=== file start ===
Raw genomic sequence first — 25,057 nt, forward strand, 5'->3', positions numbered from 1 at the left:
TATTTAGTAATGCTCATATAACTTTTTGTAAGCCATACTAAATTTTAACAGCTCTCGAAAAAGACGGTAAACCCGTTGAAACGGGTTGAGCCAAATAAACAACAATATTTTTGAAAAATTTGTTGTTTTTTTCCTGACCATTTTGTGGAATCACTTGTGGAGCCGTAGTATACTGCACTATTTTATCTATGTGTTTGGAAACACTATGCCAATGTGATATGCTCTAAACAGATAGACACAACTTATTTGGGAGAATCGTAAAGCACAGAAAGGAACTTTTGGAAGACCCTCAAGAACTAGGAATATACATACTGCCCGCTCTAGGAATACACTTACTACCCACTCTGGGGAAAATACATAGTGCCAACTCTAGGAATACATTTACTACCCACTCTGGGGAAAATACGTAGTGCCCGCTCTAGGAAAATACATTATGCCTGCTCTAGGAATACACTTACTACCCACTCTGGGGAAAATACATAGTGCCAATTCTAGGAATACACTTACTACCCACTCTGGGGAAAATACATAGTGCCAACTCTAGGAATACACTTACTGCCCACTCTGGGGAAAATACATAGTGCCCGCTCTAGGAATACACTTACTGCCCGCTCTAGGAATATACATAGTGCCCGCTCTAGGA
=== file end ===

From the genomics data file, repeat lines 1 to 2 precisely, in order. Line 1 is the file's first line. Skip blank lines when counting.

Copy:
Raw genomic sequence first — 25,057 nt, forward strand, 5'->3', positions numbered from 1 at the left:
TATTTAGTAATGCTCATATAACTTTTTGTAAGCCATACTAAATTTTAACAGCTCTCGAAAAAGACGGTAAACCCGTTGAAACGGGTTGAGCCAAATAAACAACAATATTTTTGAAAAATTTGTTGTTTTTTTCCTGACCATTTTGTGGAATCACTTGTGGAGCCGTAGTATACTGCACTATTTTATCTATGTGTTTGGAAACACTATGCCAATGTGATATGCTCTAAACAGATAGACACAACTTATTTGGGAGAATCGTAAAGCACAGAAAGGAACTTTTGGAAGACCCTCAAGAACTAGGAATATACATACTGCCCGCTCTAGGAATACACTTACTACCCACTCTGGGGAAAATACATAGTGCCAACTCTAGGAATACATTTACTACCCACTCTGGGGAAAATACGTAGTGCCCGCTCTAGGAAAATACATTATGCCTGCTCTAGGAATACACTTACTACCCACTCTGGGGAAAATACATAGTGCCAATTCTAGGAATACACTTACTACCCACTCTGGGGAAAATACATAGTGCCAACTCTAGGAATACACTTACTGCCCACTCTGGGGAAAATACATAGTGCCCGCTCTAGGAATACACTTACTGCCCGCTCTAGGAATATACATAGTGCCCGCTCTAGGA